Improving molds for glass foaming

Glass can be foamed in a mold or on belt (continuous foaming). A mold is typically madelogo_small from stainless steel because foaming temperatures may be up to 950°C. Heating transport at these temperatures is primary by radiation while stainless steel acts as a mirror for radiation, it has a low emissivity. On top of that, glass at 800°C has a tendency to stick on steel. This sticking can be eliminated by a coating based on kaolin or another fine refractory oxide but remains always critical. In case of even minor sticking, stripping the block from the mold may become difficult.
BELGLASCZ suggests to perform an experiment with a mold coated at the inside and outside with EMISSHIELD. This ceramic coating is nanotechnology with as primary function to increase the emissivity to 0.95 . It is available for refractory ceramics, steels and aluminium. The glass world knows this product today for the coating of the superstructure in glass melting furnaces to improve the energy efficiency. CNUD EFCO uses this product on stainless steel to improve the efficiency of the heat exchangers (patented) and to lengthen the life time of a NiCr heating coil (patented). An EMISSHIELD coated heat exchanger absorbs the radiated heat much better while the coating also protects against corrosion like published in Innovating flat glass lehrs.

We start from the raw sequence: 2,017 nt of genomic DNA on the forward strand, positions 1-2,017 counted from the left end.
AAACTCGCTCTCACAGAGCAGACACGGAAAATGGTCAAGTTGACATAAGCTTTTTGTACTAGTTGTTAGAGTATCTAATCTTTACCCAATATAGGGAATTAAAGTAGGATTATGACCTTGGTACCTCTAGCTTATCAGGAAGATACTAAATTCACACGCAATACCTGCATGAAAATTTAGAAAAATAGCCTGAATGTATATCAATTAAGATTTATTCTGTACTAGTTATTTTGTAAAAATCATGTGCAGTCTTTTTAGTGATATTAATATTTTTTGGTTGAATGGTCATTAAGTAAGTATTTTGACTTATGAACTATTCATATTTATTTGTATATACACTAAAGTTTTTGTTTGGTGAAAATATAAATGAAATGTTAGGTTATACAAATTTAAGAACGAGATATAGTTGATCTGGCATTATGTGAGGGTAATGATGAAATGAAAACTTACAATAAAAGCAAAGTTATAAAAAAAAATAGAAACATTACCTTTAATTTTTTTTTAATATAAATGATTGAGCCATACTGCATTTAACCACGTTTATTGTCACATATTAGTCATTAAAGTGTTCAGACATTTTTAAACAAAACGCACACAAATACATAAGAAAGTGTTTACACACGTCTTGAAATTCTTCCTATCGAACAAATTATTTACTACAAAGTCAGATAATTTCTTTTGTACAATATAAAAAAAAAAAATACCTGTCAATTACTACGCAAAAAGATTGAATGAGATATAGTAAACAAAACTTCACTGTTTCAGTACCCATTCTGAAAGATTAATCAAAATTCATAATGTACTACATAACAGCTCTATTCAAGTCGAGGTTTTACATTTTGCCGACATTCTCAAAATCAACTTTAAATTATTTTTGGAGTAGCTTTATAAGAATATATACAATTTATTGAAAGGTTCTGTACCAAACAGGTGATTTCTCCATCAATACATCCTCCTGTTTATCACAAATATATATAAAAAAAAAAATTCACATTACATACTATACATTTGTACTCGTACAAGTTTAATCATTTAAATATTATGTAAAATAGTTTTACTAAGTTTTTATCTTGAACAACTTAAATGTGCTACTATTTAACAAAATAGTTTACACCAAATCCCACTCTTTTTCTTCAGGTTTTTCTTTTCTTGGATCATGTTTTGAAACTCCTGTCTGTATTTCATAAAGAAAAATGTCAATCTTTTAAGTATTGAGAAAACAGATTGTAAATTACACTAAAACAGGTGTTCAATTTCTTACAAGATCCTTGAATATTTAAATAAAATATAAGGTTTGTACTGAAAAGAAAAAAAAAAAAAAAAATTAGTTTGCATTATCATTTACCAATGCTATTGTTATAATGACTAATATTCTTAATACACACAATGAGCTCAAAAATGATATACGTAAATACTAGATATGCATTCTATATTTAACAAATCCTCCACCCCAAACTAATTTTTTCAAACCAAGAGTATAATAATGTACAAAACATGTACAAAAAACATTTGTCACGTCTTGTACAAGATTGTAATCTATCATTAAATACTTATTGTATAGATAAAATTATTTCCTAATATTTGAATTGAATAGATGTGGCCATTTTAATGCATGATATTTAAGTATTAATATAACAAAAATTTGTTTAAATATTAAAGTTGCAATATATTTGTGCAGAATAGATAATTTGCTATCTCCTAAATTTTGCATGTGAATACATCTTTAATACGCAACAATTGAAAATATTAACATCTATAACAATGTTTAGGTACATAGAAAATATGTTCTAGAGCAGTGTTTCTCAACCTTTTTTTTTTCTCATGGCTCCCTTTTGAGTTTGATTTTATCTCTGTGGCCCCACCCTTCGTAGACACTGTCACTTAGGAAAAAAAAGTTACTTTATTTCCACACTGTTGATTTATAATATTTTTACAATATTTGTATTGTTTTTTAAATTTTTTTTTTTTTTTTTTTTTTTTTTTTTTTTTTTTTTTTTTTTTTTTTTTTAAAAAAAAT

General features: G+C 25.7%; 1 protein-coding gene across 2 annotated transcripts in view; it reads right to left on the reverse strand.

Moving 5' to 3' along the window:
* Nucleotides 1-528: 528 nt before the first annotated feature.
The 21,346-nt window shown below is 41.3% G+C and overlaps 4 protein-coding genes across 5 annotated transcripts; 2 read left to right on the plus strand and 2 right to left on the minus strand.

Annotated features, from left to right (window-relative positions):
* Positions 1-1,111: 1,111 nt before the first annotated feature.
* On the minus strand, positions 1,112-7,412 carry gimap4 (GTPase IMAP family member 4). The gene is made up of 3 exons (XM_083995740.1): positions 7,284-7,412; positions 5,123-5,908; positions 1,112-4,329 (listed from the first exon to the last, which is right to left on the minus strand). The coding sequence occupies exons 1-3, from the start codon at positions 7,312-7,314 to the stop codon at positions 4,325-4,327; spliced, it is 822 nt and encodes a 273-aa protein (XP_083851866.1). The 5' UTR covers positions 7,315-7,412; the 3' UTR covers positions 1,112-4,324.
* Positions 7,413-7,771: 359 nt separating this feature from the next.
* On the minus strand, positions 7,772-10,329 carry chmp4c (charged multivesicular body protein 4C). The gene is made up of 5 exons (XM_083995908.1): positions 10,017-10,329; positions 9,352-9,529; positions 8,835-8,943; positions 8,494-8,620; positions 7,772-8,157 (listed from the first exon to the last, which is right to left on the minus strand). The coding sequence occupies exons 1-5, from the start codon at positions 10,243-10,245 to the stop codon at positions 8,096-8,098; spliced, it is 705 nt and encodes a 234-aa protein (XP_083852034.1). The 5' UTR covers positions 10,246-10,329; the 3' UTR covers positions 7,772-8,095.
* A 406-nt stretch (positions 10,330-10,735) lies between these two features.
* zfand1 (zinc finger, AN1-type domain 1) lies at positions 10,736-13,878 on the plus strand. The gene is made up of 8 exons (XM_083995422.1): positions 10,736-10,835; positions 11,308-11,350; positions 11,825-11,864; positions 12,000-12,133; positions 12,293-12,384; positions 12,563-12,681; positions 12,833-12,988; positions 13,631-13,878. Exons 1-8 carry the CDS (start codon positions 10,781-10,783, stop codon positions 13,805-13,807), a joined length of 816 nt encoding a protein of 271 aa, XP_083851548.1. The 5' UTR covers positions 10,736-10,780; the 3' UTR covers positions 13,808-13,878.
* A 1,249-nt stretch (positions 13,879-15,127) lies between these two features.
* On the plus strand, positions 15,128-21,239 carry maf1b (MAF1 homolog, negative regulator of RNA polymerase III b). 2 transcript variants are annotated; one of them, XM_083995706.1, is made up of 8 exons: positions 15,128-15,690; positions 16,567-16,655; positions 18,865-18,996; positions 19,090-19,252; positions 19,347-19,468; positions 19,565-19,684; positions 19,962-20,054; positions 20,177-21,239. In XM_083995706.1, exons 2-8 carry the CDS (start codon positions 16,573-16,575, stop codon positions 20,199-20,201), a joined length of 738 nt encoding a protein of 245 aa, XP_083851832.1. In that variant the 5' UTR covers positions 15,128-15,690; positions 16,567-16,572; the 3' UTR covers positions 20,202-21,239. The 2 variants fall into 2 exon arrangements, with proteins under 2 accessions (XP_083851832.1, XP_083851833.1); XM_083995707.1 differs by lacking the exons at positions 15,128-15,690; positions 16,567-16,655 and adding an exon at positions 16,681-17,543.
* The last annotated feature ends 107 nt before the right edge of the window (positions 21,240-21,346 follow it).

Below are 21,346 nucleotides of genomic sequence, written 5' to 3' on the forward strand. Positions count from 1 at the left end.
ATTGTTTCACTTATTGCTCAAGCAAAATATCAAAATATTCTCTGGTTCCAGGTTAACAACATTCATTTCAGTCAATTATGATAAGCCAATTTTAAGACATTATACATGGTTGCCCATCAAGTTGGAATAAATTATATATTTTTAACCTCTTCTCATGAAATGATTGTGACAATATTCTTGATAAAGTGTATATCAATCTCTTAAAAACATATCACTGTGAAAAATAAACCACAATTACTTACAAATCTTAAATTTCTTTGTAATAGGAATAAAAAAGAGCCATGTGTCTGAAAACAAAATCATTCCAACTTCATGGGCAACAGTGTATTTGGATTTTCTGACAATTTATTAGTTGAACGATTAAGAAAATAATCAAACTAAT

An EMISSHIELD coated mold can be considered as transparent for heat and this should allow to work with a lower furnace temperature and more homogeneous heating. In this case, the flue gases will be colder and less energy will be consumed. We also expect that coating protects against the furnace atmosphere lengthening the life time of the steel. If also the walls of the foaming furnace are coated, we can expect an energy saving of minimum 5% next to a longer life time of the mold due a more homogeneous heating and protection against the furnace atmosphere. In an experiment, CNUD EFCO showed that float glass does not stick on coated heating wire at 1000°C and it may be expected that sticking of a glass foam on steel will be less likely. CNUD EFCO has all the equipment to construct and coat molds for the foaming of glass. More information can be obtained at hans.strauven@cnudefco.com.

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